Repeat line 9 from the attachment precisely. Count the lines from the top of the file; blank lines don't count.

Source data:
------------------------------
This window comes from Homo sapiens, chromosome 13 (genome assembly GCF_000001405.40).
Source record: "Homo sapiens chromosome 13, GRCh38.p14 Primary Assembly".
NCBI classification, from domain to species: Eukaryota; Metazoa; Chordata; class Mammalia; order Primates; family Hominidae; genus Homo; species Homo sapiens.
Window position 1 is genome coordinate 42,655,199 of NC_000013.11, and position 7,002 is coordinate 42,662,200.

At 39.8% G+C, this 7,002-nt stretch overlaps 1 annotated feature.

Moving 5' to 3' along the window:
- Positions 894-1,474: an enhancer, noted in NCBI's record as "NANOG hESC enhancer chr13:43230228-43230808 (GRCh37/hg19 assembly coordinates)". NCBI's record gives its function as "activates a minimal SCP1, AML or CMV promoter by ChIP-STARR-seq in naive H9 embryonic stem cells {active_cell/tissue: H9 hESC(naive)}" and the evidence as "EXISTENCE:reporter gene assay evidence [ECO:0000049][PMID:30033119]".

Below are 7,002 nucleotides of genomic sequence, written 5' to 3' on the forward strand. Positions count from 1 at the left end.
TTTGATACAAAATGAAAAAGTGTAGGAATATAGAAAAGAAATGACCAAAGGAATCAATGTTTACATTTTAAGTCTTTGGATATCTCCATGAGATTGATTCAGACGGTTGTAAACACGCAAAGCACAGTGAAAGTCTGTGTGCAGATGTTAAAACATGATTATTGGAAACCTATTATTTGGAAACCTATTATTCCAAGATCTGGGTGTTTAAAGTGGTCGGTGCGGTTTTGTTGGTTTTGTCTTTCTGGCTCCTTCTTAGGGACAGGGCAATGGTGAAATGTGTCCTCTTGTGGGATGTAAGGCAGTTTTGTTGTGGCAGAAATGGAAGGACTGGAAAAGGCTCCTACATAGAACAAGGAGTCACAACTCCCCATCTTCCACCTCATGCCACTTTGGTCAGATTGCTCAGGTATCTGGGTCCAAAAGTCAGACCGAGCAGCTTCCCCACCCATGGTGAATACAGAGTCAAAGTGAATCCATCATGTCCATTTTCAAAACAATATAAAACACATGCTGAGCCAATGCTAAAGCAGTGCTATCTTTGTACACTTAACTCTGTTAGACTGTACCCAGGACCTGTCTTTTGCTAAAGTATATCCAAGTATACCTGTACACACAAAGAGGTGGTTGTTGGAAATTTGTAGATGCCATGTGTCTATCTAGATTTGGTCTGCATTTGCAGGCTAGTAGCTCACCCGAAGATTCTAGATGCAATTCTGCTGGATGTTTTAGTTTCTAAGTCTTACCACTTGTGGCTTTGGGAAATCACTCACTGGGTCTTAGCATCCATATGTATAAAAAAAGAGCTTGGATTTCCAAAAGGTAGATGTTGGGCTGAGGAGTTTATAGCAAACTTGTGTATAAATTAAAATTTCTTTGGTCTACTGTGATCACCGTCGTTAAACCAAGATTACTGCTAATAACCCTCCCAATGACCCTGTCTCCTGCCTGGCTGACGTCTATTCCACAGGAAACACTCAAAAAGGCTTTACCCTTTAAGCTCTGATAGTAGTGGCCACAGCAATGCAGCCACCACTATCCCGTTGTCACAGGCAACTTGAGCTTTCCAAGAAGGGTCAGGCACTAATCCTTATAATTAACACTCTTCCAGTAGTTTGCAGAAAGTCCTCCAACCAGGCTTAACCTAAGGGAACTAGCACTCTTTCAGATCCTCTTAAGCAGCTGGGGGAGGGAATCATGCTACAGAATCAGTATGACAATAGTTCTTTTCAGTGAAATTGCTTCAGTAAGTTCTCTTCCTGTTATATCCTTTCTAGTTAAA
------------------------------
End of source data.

TTTGATACAAAATGAAAAAGTGTAGGAATATAGAAAAGAAATGACCAAAGGAATCAATGTTTACATTTTAAGTCTTTGGATATCTCCATGAGATTGATTCAGACGGTTGTAAACACGCAAAGCACAGTGAAAGTCTGTGTGCAGATGTTAAAACATGATTATTGGAAACCTATTATTTGGAAACCTATTATTCCAAGATCTGGGTGTTTAAAGTGGTCGGTGCGGTTTTGTTGGTTTTGTCTTTCTGGCTCCTTCTTAGGGACAGGGCAATGGTGAAATGTGTCCTCTTGTGGGATGTAAGGCAGTTTTGTTGTGGCAGAAATGGAAGGACTGGAAAAGGCTCCTACATAGAACAAGGAGTCACAACTCCCCATCTTCCACCTCATGCCACTTTGGTCAGATTGCTCAGGTATCTGGGTCCAAAAGTCAGACCGAGCAGCTTCCCCACCCATGGTGAATACAGAGTCAAAGTGAATCCATCATGTCCATTTTCAAAACAATATAAAACACATGCTGAGCCAATGCTAAAGCAGTGCTATCTTTGTACACTTAACTCTGTTAGACTGTACCCAGGACCTGTCTTTTGCTAAAGTATATCCAAGTATACCTGTACACACAAAGAGGTGGTTGTTGGAAATTTGTAGATGCCATGTGTCTATCTAGATTTGGTCTGCATTTGCAGGCTAGTAGCTCACCCGAAGATTCTAGATGCAATTCTGCTGGATGTTTTAGTTTCTAAGTCTTACCACTTGTGGCTTTGGGAAATCACTCACTGGGTCTTAGCATCCATATGTATAAAAAAAGAGCTTGGATTTCCAAAAGGTAGATGTTGGGCTGAGGAGTTTATAGCAAACTTGTGTATAAATTAAAATTTCTTTGGTCTACTGTGATCACCGTCGTTAAACCAAGATTACTGCTAATAACCCTCCCAATGACCCTGTCTCCTGCCTGGCTGACGTCTATTCCACAGGAAACACTCAAAAAGGCTTTACCCTTTAAGCTCTGATAGTAGTGGCCACAGCAATGCAGCCACCACTATCCCGTTGTCACAGGCAACTTGAGCTTTCCAAGAAGGGTCAGGCACTAATCCTTATAATTAACACTCTTCCAGTAGTTTGCAGAAAGTCCTCCAACCAGGCTTAACCTAAGGGAACTAGCACTCTTTCAGATCCTCTTAAGCAGCTGGGGGAGGGAATCATGCTACAGAATCAGTATGACAATAGTTCTTTTCAGTGAAATTGCTTCAGTAAGTTCTCTTCCTGTTATATCCTTTCTAGTTAAA